Amberley Publishing - Transport, Military, Local and General History

The Story of the World by W.B. Bartlett

How do you write a story of the world? The subject matter is of course vast to the point of almost being infinite and what to put in and what to leave out becomes a monumental challenge of Herculean proportions. In the end it is all a matter of personal choice.

Yet some informal guidelines help. For one thing I had decided from the start of writing this book, which took several years of my life to complete, that I would adopt a strictly chronological approach. World histories often adopt a thematic rather than a time-based view of things. I fully understand that but I also feel that there is an interest in knowing what was happening when. As a result the book was divided into chapters each covering a period of time, typically a century but as it moves towards modern times for shorter periods.

Story of the World 1That though posed a different challenge. The further back in time we go, the less agreement we have on when exactly things happened. When we get to the ‘BC’ period, there is a wide variation in estimates of when events took place. There is also the issue that new discoveries are being made all the time. As a recent example, news emerged in March this year that the origin of man has been pushed back half a million years with the discovery of a fossil that is 2.8 million years old in Ethiopia. One has to accept that this is happening all the time, and so too is the story of the world being written all the time.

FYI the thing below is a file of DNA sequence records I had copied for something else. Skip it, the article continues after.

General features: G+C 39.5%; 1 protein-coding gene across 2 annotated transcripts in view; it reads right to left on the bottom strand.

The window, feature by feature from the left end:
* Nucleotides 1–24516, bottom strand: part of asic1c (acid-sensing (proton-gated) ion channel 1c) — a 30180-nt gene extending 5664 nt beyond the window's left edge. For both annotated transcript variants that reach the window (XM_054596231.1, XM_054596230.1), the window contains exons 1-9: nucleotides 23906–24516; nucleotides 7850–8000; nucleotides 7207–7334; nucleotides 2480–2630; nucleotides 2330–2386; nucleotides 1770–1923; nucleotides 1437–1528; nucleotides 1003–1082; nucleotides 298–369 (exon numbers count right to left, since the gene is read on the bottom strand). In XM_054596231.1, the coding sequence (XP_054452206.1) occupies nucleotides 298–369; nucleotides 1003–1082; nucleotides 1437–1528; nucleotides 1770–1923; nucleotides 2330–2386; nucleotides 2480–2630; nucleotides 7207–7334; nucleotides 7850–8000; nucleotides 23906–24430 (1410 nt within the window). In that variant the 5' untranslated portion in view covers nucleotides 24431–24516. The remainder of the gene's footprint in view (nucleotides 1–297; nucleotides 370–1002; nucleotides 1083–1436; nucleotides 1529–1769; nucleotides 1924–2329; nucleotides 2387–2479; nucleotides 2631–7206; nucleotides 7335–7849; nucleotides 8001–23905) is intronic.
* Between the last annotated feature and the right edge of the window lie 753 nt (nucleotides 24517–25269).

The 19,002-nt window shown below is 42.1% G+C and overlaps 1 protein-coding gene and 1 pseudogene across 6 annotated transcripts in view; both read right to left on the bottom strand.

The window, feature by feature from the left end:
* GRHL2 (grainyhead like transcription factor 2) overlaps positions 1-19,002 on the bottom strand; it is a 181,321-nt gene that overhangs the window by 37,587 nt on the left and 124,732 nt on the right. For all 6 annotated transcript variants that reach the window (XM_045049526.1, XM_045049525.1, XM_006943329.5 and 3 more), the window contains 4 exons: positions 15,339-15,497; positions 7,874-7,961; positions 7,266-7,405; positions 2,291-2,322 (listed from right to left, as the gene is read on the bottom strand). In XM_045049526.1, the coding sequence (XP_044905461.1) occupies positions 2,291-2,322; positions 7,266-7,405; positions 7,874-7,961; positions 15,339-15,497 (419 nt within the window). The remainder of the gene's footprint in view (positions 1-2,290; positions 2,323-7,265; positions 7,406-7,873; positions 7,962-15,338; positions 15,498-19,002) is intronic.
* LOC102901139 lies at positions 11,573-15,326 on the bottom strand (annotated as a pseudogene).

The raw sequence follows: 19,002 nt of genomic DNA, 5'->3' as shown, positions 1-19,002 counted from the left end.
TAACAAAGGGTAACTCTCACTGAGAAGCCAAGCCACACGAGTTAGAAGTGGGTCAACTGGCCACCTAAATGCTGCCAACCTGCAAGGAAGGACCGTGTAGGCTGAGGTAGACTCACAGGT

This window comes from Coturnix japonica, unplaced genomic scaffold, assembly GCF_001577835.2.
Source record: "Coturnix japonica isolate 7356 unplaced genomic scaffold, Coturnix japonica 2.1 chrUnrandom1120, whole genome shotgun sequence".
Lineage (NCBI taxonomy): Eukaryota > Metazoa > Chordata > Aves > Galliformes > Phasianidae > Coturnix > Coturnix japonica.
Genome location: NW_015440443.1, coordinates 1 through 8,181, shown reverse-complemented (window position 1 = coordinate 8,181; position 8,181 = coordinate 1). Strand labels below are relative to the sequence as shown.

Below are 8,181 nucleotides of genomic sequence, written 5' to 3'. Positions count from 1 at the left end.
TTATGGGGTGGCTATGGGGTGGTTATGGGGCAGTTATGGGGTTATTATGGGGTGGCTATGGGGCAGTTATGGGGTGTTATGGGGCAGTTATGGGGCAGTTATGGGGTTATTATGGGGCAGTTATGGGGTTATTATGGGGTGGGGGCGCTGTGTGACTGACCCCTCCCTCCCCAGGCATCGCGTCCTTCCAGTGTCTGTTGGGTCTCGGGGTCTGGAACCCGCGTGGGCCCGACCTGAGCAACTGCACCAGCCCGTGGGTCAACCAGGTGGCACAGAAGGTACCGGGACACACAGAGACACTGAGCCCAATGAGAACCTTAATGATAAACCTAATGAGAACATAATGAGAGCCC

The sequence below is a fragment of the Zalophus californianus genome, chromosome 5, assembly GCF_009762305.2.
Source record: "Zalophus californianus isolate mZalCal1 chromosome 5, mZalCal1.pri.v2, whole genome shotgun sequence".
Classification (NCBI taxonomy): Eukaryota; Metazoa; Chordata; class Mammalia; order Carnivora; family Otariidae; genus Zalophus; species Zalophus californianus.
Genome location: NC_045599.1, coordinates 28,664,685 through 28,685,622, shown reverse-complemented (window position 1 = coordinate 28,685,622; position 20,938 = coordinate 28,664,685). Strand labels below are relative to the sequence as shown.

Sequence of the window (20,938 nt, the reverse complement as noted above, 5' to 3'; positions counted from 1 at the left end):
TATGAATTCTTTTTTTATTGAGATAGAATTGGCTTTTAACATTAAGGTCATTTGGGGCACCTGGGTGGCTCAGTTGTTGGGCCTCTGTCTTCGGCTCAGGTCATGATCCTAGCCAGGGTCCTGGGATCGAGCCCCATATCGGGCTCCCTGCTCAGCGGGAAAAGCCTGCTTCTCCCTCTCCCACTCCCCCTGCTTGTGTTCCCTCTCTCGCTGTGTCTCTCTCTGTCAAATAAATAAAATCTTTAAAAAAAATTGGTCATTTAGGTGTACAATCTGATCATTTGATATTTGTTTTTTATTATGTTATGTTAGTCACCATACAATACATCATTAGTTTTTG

At the back of my mind when writing this book though was the question ‘how did we get where we are today’? As a result I was on the lookout for major events and civilisations. Some I knew a good deal about already. My background as a medievalist prepared me well for that era in Europe. I had always had a passing interest in Ancient Egypt or Rome too.

But other areas required more research. I wanted to avoid making this too Eurocentric a book, so I studied the history of China and India, or the Americas and Africa, much more than I had done previously. Hopefully there is a bit of a balance in the book as a result.

Story of the World 2I also wanted to talk about people as well as civilisations. History really begins when we can talk about a person called ‘X’. When we go far back in time, into prehistory, we cannot pick out much about the lives of individuals. Archaeology can help to fill in some gaps but only up to a certain limit. It is writing that enables us to (almost literally) put some flesh on the bones of lives now long gone.

At the end of this rather large and challenging project, is there an overall conclusion to be made? There are perhaps many but one thing stands out for me. For many countries in the world, it is geography that shapes their history. Britain, with its narrow seas, has been largely protected throughout the past thousand years because of its island status. Other countries on the other hand live on political fault-lines which often expose them to stresses: Israel, Georgia, Romania for example. Or even the country where I am writing this blog from, Moldova in Eastern Europe, where half the population is of Romanian heritage and the other half Russian. Next door to Ukraine as it is, Moldova is well aware of the danger of being too close to conflict zones.

It was in any event an enjoyable book to write and I hope it will be an enjoyable one to read too. It will though need an update in 25 years’ time because much will surely happen in the intervening period that we do not currently anticipate.

World - 9781445646992

W.B. Bartlett's paperback book The Story of the World is available for purchase now.